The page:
Hemi Rakei Reidy is a chef doing things differently. With fifteen years of experience in Melbourne’s fine dining scene and a life rooted in the principles of his Maori Ngāti Maru identity, his new ventures are uncovering the variety of ways we can get creative and experimental with sustainable approaches to food. I was lucky enough to hear more of his story to share with you, read on to get inspired and creative in your kitchen!
Reidy is originally from Aotearoa (New Zealand – the Ngāti Maru are specifically based in the Hauraki region) but has lived in Naarm (Melbourne) for the last 20 years. He was responsible for establishing the reputation of Ray in Brunswick, is currently Head Chef at CERES, an environmental education centre, community garden, urban farm and social enterprise, and also spends his spare time free diving, foraging, and learning more about his craft from friends and family.
He has brought this vast range of knowledge and experience to beloved Melbourne cafe True North to create True North Osteria, overhauling the existing day menu and reintroducing night trade, with a specific focus on sustainability. Trading Wednesday to Saturday nights until late, True North Osteria boasts authentic Italian food with a strong ecological focus.
A sustainable nature
The specific term ‘sustainable’ only played a part in Reidy’s life for the last few years. However, when delving deeper into the core systems, origins and skills of the sustainability movement, he realised how much these principles were already part of his food culture growing up and the restaurant scene where he trained.
Growing up in the ’80s, Reidy saw his Indigenous family struggle for land sovereignty. As a child, he was used to family members sitting together talking about occupation and fighting for every inch against the crown and colonial government. Simultaneously, a strong ecological focus was built into the way his family operated. His parents always had bags in the car, prepared for times when they drove past a creek full of puha (sow thistle) which always sat on the stove at home, simmering away in a big pot. Family trips to the beach would always bring a big sigh for the kids; the same bags would always appear and the children would be sent off to hunt for pipi and cockles before the splashing around could begin.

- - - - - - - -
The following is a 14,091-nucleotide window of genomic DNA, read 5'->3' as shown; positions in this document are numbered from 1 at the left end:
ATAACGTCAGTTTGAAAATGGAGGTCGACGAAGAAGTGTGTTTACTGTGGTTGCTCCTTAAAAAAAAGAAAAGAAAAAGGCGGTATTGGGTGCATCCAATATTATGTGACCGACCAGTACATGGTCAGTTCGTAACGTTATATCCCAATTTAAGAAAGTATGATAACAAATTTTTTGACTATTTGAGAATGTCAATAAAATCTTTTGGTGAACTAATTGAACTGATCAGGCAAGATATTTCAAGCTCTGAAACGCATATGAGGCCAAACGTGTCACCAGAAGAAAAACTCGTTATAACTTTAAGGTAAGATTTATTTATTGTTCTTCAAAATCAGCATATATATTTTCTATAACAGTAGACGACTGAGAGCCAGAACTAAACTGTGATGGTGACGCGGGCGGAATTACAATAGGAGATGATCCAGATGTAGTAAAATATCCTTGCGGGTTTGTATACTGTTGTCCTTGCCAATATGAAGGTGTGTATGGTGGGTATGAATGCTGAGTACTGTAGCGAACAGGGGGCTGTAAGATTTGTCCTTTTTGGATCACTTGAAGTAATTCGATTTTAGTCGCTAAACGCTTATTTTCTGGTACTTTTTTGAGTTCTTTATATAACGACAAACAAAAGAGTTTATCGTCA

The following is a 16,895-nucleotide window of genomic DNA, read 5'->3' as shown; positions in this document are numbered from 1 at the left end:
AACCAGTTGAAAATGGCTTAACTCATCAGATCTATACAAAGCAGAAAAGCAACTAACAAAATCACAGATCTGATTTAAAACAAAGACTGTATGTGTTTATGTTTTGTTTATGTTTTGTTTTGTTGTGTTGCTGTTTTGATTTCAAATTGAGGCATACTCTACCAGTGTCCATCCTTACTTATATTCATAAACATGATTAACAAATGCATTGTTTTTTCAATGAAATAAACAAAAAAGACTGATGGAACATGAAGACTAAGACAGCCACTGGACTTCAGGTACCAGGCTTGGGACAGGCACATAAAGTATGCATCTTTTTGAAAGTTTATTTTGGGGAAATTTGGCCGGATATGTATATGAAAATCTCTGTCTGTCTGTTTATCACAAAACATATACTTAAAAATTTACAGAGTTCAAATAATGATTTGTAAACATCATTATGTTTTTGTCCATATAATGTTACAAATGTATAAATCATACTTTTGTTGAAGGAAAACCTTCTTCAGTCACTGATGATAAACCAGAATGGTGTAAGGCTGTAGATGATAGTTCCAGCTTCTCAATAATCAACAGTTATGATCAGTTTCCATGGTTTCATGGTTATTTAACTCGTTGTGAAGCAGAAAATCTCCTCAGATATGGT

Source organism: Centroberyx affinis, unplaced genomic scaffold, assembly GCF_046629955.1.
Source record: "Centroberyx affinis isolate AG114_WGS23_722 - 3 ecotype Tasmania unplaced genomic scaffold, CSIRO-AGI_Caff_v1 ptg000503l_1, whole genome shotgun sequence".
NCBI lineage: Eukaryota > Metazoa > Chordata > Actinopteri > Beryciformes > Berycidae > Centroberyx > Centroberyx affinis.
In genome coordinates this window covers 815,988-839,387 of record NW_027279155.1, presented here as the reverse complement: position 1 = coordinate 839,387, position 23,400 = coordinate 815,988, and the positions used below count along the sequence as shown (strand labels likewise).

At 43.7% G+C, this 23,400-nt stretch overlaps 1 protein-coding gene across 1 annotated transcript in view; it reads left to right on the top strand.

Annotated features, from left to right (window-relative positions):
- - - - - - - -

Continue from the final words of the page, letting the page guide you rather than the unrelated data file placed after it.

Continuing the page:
These informational experiences and traditional knowledge have shaped and influenced Reidy’s cooking style and focus on harmony with the environment. Pre-pandemic he was in the middle of a bike packing tour of the north island of Aotearoa, he longed to return to the oceans, forests and land he grew where he grew up, which created a deeper yearning for more connection and stewardship of the natural world around us.
When he made it back to Naarm, Reidy joined the team at CERES. Through working so closely with the farm and permaculture specialists in this kitchen he began to reconnect with all the things he grew up around. Using CERES as a personal and team educational facility, he decided to open his small venue at True North Osteria, focusing on a constantly changing blackboard menu. By using a variety of techniques including sourcing local farm produce, diving for sea urchin (an ocean pest but expensive commodity in the right hands) or foraging for weeds and plant byproducts that would normally go in the compost, they manage to keep prices accessible for locals.
I see the Osteria as a chance to tie together all the roots of my experiences in cooking, community and Kaitiakitanga (stewardship of the lands). And through this ask more questions about how we can be better, Whether it’s diving for kelp for our puttanesca, long walks with friends collecting for our drinks or chatting with our local farmers and makers.
Doing things differently